Tuesday, December 17, 2013

Indisputable Cold Facts

Indisputable Cold Facts

I’ve had the itch to do a post lately, but it seems like everybody wants to argue over every little detail anymore…. Sooo… I decided to give you some indisputable facts to ponder. Of course, somebody will want to point out what is wrong. I call that arguing with reality. It happens a lot, as you probably know. People believe the darndest things, with no proof what-so-ever. But, such is life.

I read way too much, so I find things out that usually only gets me into trouble. Like, the other day, I was reading that the coldest temperature in recorded history was recorded near the South Pole.

From the British publication “The Independent”, (that’s why All the esses instead of zeezzes)
“Newly analysed data showed the temperature plunged to -93.2C (-135.8F) in August 2010 breaking the previous record for the coldest ever recorded temperature.”

“They made their discovery by analysing global surface temperature maps using data from remote sensing satellites. After studying 32 years' worth of data they found that temperatures had plunged to record lows on dozens of occasions on a high ridge between Dome Argus and Dome Fuji on the East Antarctic Plateau.”

“The new record low temperatures smash the previous low of 128.6 F (minus 89.2 C), set in 1983 at the Russian Vostok Research Station in East Antarctica."

Being a refrigeration guy most all of my life, I worry about cold things. Just the other day I was working on a blast freezer that runs as cold as -30F degrees. I’ve worked on several freezers through the years that ran at -30f. They are cold as all-get-outta-here. Even with arctic garb you can only work a short time inside. So, I got to wondering how cold the real world got. I discovered that the U.S.A got down to -41f in some places last week in the cold snap. To me that is just plain un-survivable! How do they do it?

Just for grins I got the weather forecast for the North Pole. It’s considerable warmer up there. I guess it always has been. Even though the South Pole is land, the North Pole floats on ocean water. And, most of the land masses are in the Northern hemisphere. That changes the temperatures considerably. So… the day I checked it was only -31f. Right now it is -21f. You could check the current temperature at the N.P by clicking HERE: http://www.weather.com/weather/today/North+Pole+AK+USAK0173

They say that the Polar Bears are running out of ice to float around on, but I guess that time will tell. Right now they don’t even need ice-picks to get to the seals. It seams to me that it would be fat city for the bears. But… I’ll leave that to the scientists and all the blogger trolls that know everything that there is to know. I’m just going to stick to facts!

From the Farmers Almanac, ( The Farmers Almanac is always right!):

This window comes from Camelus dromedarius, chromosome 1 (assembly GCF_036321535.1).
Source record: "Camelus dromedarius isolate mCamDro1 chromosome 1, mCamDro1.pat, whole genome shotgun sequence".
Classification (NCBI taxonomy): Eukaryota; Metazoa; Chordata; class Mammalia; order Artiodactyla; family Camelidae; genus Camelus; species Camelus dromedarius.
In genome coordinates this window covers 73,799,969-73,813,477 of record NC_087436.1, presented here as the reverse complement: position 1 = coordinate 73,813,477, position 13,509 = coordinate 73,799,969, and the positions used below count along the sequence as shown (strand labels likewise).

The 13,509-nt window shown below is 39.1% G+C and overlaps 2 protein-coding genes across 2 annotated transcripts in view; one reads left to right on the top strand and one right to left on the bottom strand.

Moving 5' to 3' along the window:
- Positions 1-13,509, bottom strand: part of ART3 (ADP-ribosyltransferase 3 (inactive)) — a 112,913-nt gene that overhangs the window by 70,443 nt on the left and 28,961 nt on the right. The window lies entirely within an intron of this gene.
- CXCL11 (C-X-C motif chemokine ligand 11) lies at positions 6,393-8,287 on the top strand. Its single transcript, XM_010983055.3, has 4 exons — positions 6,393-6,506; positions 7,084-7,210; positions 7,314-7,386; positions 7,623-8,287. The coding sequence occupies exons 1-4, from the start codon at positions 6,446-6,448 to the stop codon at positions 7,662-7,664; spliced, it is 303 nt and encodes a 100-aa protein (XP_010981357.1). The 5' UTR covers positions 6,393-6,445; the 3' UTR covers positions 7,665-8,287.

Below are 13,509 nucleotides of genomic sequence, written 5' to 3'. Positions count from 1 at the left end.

"Winter temperatures at the North Pole can range from about -45° F to -15° F, with the average temperature coming in at -30° F. The average summertime temperature is a balmy 32° F, warm enough for its famed ice floes to begin melting (salt water has a lower freezing temperature than fresh water, causing it to melt at or below freezing).
As punishing as those temperatures may be, though, the North Pole actually has nothing on its southern counterpart at the other end of the globe. With an average winter temperature of -79° F, the South Pole is a great deal colder than the North Pole. The record low temperature at the South Pole is -117° F, recorded on June 23, 1982, while the record high is only 7.5° F. In general, temperatures at the South Pole average 30° lower than the North Pole.
So why is the Southern tip of the Earth so much colder than the Northern tip? The answer lies in the geography of each location. While the North Pole is, by definition, located at sea level – there is no solid land at the North Pole, only a series of icy formations in winter – the South Pole sits 9,000 feet above sea level. Higher elevations are colder than locations at low altitudes, because seawater acts as an insulator, holding in heat from the sun and warming the air around it. Because the North Pole is nothing but seawater, it is able to retain heat more efficiently than the high-and-dry South Pole.
What may be surprising, though, is that the coldest place on Earth isn’t found at either of the poles. The coldest temperature ever recorded, anywhere on the planet, was -128.5° F at Vostok, Antarctica, on July 21st, 1983. Vostok is a Russian Research Station about 800 miles from the geographic South Pole. Located 11,444 feet above sea level, Vostok is higher than the South Pole, and colder on average, at -67.4° F, than the South Pole’s annual average of -56.4° F.

But of course that record was broken as shown above.

Next post: Land Masses


Anonymous said...

Just off the top of my head, it seems like I read that there is also a several hundred mile stretch of active volcanic mountains running under the Arctic Ocean.


Johnathan Wilson said...

I didnt like that much like that little cold snap/snow storm that came through a few weeks ago. Dont know how those folks up north do it.

skippy said...


I got cold just reading this post. It's freezing outside! We're going thru our wood supply fast. Stay warm and dry inside and out at work, Ernie, and everyone else,too.

C'mon Spring. And rain, and sunshine.

Ross Sherburn said...

I had to buy some Walnut this year,much more ash to deal with,but it burns & keeps us warm.
Good to see a fresh new post!!!
Thanks Ernie........!